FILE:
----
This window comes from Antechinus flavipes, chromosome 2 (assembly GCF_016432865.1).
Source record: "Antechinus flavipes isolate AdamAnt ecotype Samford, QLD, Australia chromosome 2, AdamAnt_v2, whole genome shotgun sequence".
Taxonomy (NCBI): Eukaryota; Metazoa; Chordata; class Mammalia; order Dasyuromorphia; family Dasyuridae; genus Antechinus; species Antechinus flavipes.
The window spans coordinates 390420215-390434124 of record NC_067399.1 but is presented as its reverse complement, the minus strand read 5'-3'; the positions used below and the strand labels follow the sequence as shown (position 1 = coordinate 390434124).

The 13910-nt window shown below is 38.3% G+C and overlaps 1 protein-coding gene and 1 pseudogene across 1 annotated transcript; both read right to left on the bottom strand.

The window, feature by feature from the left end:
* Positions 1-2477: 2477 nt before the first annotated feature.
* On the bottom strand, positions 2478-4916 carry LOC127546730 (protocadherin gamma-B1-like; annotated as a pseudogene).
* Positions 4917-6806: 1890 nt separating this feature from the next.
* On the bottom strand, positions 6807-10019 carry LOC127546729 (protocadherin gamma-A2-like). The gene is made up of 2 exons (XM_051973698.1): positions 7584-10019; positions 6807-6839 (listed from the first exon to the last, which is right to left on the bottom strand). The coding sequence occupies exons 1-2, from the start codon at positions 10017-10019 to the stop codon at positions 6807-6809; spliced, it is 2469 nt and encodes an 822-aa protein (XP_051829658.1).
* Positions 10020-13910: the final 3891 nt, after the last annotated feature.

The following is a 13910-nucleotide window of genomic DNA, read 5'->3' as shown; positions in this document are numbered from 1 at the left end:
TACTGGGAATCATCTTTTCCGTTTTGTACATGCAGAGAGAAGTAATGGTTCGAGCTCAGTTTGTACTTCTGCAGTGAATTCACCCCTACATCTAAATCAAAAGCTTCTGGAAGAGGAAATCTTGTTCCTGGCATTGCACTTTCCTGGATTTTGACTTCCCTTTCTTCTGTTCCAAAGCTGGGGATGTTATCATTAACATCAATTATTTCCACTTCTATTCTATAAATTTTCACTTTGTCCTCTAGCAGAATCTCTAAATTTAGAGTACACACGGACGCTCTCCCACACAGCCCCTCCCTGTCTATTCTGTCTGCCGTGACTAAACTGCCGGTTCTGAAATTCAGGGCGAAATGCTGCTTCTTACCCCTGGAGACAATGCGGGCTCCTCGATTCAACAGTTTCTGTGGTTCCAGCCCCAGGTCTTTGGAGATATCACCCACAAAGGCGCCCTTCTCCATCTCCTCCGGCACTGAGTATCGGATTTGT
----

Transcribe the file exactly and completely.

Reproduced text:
This window comes from Antechinus flavipes, chromosome 2 (assembly GCF_016432865.1).
Source record: "Antechinus flavipes isolate AdamAnt ecotype Samford, QLD, Australia chromosome 2, AdamAnt_v2, whole genome shotgun sequence".
Taxonomy (NCBI): Eukaryota; Metazoa; Chordata; class Mammalia; order Dasyuromorphia; family Dasyuridae; genus Antechinus; species Antechinus flavipes.
The window spans coordinates 390420215-390434124 of record NC_067399.1 but is presented as its reverse complement, the minus strand read 5'-3'; the positions used below and the strand labels follow the sequence as shown (position 1 = coordinate 390434124).

The 13910-nt window shown below is 38.3% G+C and overlaps 1 protein-coding gene and 1 pseudogene across 1 annotated transcript; both read right to left on the bottom strand.

The window, feature by feature from the left end:
* Positions 1-2477: 2477 nt before the first annotated feature.
* On the bottom strand, positions 2478-4916 carry LOC127546730 (protocadherin gamma-B1-like; annotated as a pseudogene).
* Positions 4917-6806: 1890 nt separating this feature from the next.
* On the bottom strand, positions 6807-10019 carry LOC127546729 (protocadherin gamma-A2-like). The gene is made up of 2 exons (XM_051973698.1): positions 7584-10019; positions 6807-6839 (listed from the first exon to the last, which is right to left on the bottom strand). The coding sequence occupies exons 1-2, from the start codon at positions 10017-10019 to the stop codon at positions 6807-6809; spliced, it is 2469 nt and encodes an 822-aa protein (XP_051829658.1).
* Positions 10020-13910: the final 3891 nt, after the last annotated feature.

The following is a 13910-nucleotide window of genomic DNA, read 5'->3' as shown; positions in this document are numbered from 1 at the left end:
TACTGGGAATCATCTTTTCCGTTTTGTACATGCAGAGAGAAGTAATGGTTCGAGCTCAGTTTGTACTTCTGCAGTGAATTCACCCCTACATCTAAATCAAAAGCTTCTGGAAGAGGAAATCTTGTTCCTGGCATTGCACTTTCCTGGATTTTGACTTCCCTTTCTTCTGTTCCAAAGCTGGGGATGTTATCATTAACATCAATTATTTCCACTTCTATTCTATAAATTTTCACTTTGTCCTCTAGCAGAATCTCTAAATTTAGAGTACACACGGACGCTCTCCCACACAGCCCCTCCCTGTCTATTCTGTCTGCCGTGACTAAACTGCCGGTTCTGAAATTCAGGGCGAAATGCTGCTTCTTACCCCTGGAGACAATGCGGGCTCCTCGATTCAACAGTTTCTGTGGTTCCAGCCCCAGGTCTTTGGAGATATCACCCACAAAGGCGCCCTTCTCCATCTCCTCCGGCACTGAGTATCGGATTTGT